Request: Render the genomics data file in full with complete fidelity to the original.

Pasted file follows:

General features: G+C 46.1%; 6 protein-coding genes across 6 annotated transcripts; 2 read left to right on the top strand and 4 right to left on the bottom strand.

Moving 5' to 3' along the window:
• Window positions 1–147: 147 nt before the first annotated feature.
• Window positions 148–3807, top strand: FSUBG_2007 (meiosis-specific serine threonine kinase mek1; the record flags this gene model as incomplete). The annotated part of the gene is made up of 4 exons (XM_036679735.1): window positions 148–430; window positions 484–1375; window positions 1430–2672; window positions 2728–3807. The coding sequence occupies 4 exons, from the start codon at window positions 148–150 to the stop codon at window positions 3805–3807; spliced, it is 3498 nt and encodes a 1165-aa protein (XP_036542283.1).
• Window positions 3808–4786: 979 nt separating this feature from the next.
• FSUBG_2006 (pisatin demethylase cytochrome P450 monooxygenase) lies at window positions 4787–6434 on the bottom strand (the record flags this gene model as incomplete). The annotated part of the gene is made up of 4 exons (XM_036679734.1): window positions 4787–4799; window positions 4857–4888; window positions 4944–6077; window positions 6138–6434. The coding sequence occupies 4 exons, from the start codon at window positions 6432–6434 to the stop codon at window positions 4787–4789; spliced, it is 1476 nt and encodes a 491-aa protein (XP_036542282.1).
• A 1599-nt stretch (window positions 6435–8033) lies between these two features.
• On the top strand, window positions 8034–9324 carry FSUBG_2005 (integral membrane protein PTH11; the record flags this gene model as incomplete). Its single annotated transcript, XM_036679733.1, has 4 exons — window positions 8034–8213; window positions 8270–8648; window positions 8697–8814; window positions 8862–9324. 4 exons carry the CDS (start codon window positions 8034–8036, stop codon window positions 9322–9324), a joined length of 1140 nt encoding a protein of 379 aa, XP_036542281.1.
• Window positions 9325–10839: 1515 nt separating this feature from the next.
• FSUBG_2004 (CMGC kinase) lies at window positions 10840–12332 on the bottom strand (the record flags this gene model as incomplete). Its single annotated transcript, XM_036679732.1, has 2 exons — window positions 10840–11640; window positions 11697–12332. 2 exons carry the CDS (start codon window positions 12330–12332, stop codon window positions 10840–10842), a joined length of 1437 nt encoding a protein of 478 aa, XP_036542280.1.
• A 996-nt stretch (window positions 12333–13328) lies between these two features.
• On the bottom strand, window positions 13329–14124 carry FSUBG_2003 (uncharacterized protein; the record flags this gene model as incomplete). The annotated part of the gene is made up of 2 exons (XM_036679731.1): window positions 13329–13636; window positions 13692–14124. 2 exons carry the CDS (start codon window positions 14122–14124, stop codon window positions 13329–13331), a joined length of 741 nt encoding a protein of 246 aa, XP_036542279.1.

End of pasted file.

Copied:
General features: G+C 46.1%; 6 protein-coding genes across 6 annotated transcripts; 2 read left to right on the top strand and 4 right to left on the bottom strand.

Moving 5' to 3' along the window:
• Window positions 1–147: 147 nt before the first annotated feature.
• Window positions 148–3807, top strand: FSUBG_2007 (meiosis-specific serine threonine kinase mek1; the record flags this gene model as incomplete). The annotated part of the gene is made up of 4 exons (XM_036679735.1): window positions 148–430; window positions 484–1375; window positions 1430–2672; window positions 2728–3807. The coding sequence occupies 4 exons, from the start codon at window positions 148–150 to the stop codon at window positions 3805–3807; spliced, it is 3498 nt and encodes a 1165-aa protein (XP_036542283.1).
• Window positions 3808–4786: 979 nt separating this feature from the next.
• FSUBG_2006 (pisatin demethylase cytochrome P450 monooxygenase) lies at window positions 4787–6434 on the bottom strand (the record flags this gene model as incomplete). The annotated part of the gene is made up of 4 exons (XM_036679734.1): window positions 4787–4799; window positions 4857–4888; window positions 4944–6077; window positions 6138–6434. The coding sequence occupies 4 exons, from the start codon at window positions 6432–6434 to the stop codon at window positions 4787–4789; spliced, it is 1476 nt and encodes a 491-aa protein (XP_036542282.1).
• A 1599-nt stretch (window positions 6435–8033) lies between these two features.
• On the top strand, window positions 8034–9324 carry FSUBG_2005 (integral membrane protein PTH11; the record flags this gene model as incomplete). Its single annotated transcript, XM_036679733.1, has 4 exons — window positions 8034–8213; window positions 8270–8648; window positions 8697–8814; window positions 8862–9324. 4 exons carry the CDS (start codon window positions 8034–8036, stop codon window positions 9322–9324), a joined length of 1140 nt encoding a protein of 379 aa, XP_036542281.1.
• Window positions 9325–10839: 1515 nt separating this feature from the next.
• FSUBG_2004 (CMGC kinase) lies at window positions 10840–12332 on the bottom strand (the record flags this gene model as incomplete). Its single annotated transcript, XM_036679732.1, has 2 exons — window positions 10840–11640; window positions 11697–12332. 2 exons carry the CDS (start codon window positions 12330–12332, stop codon window positions 10840–10842), a joined length of 1437 nt encoding a protein of 478 aa, XP_036542280.1.
• A 996-nt stretch (window positions 12333–13328) lies between these two features.
• On the bottom strand, window positions 13329–14124 carry FSUBG_2003 (uncharacterized protein; the record flags this gene model as incomplete). The annotated part of the gene is made up of 2 exons (XM_036679731.1): window positions 13329–13636; window positions 13692–14124. 2 exons carry the CDS (start codon window positions 14122–14124, stop codon window positions 13329–13331), a joined length of 741 nt encoding a protein of 246 aa, XP_036542279.1.